Types of Pruning Tools
Before you start, take a good look at your pruning tools, paying close attention to the beveling of the blades. This bevel is what makes a tool sharp, and blades are factory ground to a precise angle that’s just right for each tool. When sharpening a blade, focus on maintaining the bevel – don’t try to change the angle or the shape of the blade, or it won’t cut properly.
How you sharpen pruning tools depends on the type of blade:
- Hedge clippers: Usually consist of two blades that move against each other, like scissors. Often the blades are beveled on one side and flat on the other, and both blades need to be sharpened.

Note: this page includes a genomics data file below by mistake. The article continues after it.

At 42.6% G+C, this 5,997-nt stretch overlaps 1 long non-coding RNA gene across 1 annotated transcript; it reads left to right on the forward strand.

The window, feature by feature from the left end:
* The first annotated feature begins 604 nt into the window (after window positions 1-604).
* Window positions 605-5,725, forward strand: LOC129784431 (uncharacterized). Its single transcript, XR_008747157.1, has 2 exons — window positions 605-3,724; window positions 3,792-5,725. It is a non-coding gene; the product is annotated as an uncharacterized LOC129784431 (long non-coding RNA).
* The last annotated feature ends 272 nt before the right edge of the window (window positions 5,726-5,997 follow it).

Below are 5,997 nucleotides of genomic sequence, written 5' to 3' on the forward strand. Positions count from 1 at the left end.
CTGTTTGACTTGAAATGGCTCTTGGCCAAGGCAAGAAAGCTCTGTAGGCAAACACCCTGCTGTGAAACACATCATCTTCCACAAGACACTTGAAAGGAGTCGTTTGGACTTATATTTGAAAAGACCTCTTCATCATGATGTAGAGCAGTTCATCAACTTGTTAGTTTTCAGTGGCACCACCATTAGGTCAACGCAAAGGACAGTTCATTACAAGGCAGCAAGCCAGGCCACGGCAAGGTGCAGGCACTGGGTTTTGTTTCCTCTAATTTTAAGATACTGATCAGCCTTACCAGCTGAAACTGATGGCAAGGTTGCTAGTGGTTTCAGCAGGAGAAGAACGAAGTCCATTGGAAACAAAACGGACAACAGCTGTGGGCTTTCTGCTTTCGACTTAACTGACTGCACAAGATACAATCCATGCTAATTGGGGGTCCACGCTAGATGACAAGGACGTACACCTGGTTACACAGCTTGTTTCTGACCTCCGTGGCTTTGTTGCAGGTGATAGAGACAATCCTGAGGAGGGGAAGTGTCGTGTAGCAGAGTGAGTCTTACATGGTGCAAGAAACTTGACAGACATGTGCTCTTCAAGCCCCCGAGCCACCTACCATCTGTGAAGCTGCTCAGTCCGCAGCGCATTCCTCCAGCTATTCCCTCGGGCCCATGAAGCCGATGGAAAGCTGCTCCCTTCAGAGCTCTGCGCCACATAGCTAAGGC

- Grass clippers: They also have two blades, but clippers may be beveled on both sides of the blade.
- Anvil Pruning Shears: This type has one blade that moves against a hard, flat plate. Instead of a scissoring action, they cut by pinching. Only one blade needs to be sharpened, but it may be beveled on both sides.
- Bypass Loppers or Pruning Shears: These shears also have one blade, but it moves past a hard, flat edge in a scissoring motion and is likely beveled on just one side.